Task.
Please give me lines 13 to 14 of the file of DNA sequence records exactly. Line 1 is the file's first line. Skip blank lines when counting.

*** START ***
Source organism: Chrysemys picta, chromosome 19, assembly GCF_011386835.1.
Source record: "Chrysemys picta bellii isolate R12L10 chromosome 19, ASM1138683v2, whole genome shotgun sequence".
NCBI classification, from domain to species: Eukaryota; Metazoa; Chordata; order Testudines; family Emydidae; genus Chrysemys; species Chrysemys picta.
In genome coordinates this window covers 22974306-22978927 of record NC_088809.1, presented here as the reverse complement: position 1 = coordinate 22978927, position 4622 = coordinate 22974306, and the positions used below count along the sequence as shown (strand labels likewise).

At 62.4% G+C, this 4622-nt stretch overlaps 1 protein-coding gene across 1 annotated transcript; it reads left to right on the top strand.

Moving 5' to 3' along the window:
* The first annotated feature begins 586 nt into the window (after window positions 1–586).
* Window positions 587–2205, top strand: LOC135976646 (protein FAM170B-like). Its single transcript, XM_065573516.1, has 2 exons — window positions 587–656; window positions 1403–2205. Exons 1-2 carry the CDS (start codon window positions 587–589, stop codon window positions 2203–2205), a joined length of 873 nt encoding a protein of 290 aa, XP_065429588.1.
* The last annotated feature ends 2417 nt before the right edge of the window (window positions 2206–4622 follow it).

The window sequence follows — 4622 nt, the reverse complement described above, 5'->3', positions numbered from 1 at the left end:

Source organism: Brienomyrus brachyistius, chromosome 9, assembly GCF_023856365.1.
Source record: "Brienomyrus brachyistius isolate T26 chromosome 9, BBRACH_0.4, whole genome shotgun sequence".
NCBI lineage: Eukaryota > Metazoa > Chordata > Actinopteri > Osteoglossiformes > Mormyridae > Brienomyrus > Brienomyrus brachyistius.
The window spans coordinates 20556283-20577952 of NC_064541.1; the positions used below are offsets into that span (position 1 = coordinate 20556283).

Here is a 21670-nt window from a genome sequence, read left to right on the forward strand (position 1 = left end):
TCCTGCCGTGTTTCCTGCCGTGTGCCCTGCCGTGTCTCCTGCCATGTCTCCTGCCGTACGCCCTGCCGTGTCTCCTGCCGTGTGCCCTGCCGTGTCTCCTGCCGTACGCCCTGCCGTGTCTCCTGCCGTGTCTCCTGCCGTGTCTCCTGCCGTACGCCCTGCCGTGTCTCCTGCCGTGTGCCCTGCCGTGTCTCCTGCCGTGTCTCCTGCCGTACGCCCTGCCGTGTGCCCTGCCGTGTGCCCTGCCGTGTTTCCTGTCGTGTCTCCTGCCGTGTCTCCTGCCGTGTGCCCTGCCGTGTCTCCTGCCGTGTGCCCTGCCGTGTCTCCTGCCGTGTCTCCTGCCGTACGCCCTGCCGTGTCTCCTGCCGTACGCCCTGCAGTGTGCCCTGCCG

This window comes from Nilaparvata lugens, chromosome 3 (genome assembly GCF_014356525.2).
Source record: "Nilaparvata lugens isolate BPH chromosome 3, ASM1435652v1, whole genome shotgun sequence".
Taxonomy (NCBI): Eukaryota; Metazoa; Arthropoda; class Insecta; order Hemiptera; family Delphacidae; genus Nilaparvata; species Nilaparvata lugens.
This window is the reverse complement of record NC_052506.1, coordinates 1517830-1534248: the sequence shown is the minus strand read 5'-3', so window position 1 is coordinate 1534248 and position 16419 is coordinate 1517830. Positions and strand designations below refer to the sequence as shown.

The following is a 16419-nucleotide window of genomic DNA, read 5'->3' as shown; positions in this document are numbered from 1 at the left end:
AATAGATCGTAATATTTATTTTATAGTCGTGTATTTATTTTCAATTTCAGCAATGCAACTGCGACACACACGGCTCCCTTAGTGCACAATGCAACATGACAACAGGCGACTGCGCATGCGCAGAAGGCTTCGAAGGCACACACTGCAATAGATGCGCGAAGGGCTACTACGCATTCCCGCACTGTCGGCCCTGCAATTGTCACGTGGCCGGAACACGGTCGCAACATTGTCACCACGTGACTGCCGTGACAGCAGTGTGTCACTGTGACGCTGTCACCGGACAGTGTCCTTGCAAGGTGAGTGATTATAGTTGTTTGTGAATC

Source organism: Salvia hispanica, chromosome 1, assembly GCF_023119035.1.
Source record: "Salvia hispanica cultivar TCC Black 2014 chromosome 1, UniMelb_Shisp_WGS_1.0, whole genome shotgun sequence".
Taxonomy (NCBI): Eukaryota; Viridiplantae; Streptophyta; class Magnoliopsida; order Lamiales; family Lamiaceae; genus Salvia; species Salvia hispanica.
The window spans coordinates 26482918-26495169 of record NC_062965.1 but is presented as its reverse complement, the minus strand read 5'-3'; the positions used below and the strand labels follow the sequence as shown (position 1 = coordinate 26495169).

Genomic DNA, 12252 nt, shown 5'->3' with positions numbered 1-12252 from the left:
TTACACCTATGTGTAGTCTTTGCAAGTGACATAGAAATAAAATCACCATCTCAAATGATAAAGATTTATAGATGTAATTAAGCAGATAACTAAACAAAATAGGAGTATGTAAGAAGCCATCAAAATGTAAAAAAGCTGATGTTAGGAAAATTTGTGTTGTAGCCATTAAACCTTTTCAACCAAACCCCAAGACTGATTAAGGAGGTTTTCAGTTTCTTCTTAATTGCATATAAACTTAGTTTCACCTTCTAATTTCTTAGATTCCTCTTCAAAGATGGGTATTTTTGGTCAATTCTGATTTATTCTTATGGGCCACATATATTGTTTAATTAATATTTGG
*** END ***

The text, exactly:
NCBI lineage: Eukaryota > Metazoa > Chordata > Actinopteri > Osteoglossiformes > Mormyridae > Brienomyrus > Brienomyrus brachyistius.
The window spans coordinates 20556283-20577952 of NC_064541.1; the positions used below are offsets into that span (position 1 = coordinate 20556283).